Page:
Wall Street and Main Street weren’t the only thoroughfares, real or metaphorical, that were a topic of discussion during the 2012 presidential race. Sesame Street became an unexpected flashpoint during the first of Barack Obama and Mitt Romney’s debates, with Big Bird suddenly turned into a symbol of the educational public service that is PBS. But that wasn’t the only time Sesame Street broke out into the pop culture discourse in 2012. Recognizing that children learn best from TV when watching with their parents, he 43-year-old franchise offered up some of its smartest parodies yet and continued its remarkable tradition of landing A-List talent to lure adult viewers. “Children are the most important audience you will ever perform for,” says Derek Manson, a performer based out of Atlanta and Los Angeles with years of experience in children’s theater. “They’re honest. They know what they like, what they don’t, and they will unequivocally tell you. And they’ll soon be everyone’s future audience. Sesame Street has never taken its audience for granted, and is well aware that adults notice when their children enjoy something.”
Also this year, Sesame Street also launched a substantive outreach initiative geared to children of families dealing with divorce. The show also garnered some attention its producers undoubtedly didn’t want, however. Such as when unauthorized “Sexy Big Bird” costumes began to be sold for Halloween. And, most distressingly, when 29-year Sesame Workshop vet Kevin Clash, the puppeteer who’s given life to Elmo and turned him into money-making juggernaut, resigned in the wake of multiple accusers alleging he’d engaged in underage sex.
So why do we still care? Why does Sesame Street still cast such a large shadow over our experience of pop culture years, or maybe even decades, after we last watched it? Let’s take a closer look at this year in Sesame Street.
2012’s CELEBRITY GUESTS & SPOOFS
It’s hard to imagine any other franchises on screens big or small assembling as much starpower as Sesame Street does on a regular basis. Not any DC or Marvel comic book movie. Nor any project based on a young adult novel. Nor the latest offering from Steven Soderbergh or Quentin Tarantino. During their 43rd season, which began in September, Sesame Street has featured, among others, Halle Berry, Charlize Theron, Jon Hamm, Melissa McCarthy, and Joseph Gordon-Levitt. Dr. Jeanette Betancourt, Sesame Workshop’s senior vice president for outreach and educational practices, says, “The secret of all that we do is to bring in the engagement of children at their level but also to bring in things that are amusing to adults, with the effort of creating that bond between parents and children.” If a celebrity is on the show, adults are more likely to watch. And if adults watch with their kids, studies show that kids learn better.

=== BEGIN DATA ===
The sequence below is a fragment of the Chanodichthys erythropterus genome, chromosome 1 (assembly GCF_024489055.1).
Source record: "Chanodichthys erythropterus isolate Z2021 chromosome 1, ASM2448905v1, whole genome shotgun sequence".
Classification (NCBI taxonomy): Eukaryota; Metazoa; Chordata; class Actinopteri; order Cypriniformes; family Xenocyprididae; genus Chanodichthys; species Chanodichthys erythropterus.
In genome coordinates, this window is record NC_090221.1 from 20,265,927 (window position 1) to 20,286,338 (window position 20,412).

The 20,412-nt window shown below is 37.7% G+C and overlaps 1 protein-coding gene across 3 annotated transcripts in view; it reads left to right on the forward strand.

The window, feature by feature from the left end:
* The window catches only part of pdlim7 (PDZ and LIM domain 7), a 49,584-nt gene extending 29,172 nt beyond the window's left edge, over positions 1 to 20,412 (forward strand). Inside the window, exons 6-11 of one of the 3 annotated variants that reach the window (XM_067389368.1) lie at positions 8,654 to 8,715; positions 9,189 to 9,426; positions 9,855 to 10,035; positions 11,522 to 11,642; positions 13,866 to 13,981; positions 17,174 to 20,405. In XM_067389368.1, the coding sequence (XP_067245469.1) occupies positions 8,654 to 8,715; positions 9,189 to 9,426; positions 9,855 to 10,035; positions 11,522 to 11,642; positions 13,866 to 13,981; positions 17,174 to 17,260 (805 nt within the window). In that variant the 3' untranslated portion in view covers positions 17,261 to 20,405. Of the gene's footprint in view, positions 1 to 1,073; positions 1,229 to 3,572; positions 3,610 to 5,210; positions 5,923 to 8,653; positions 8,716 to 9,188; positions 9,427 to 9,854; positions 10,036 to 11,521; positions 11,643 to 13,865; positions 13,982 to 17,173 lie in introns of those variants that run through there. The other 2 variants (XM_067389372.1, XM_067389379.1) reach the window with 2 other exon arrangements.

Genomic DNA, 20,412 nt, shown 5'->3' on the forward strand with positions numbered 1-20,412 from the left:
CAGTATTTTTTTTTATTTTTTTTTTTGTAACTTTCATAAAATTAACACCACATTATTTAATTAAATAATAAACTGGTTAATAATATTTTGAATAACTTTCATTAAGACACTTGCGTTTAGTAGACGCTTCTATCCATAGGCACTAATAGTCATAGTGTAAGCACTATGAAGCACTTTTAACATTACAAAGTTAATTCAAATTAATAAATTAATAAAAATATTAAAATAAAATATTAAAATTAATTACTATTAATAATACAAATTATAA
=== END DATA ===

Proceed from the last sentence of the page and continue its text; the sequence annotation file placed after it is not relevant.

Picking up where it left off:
The stars who stopped by Sesame Street in 2012 are just a drop in the bucket, though, compared to the more than 400 celebrity guests who’ve been on since its debut in 1969. “I recently saw a Stevie Wonder appearance circa 1973,” Manson says. “Here’s a musician at the height of his creative powers, and as a child I probably took that for granted. As an adult, understanding the context of who Wonder was in 1973, all I can think is how remarkably cool that was. There’s something so natural and joyous about it, and yet you also can’t help thinking what an amazing booking it is. What was the producer’s pitch, I wonder? I mean, Richard Pryor? Lily Tomlin? These were only a few of the remarkable guest performers the show brought on set back then, and never once do I get the impression anyone’s phoning it in because they’re on a television show for ‘children.'”
In 2012, Sesame Street also continued its long tradition of pop culture spoofs, which have proven to be massive click-bait on YouTube. “Birdwalk Empire,” their recent parody of a certain HBO show about 1920s gangsters, has gotten more than 300,000 views.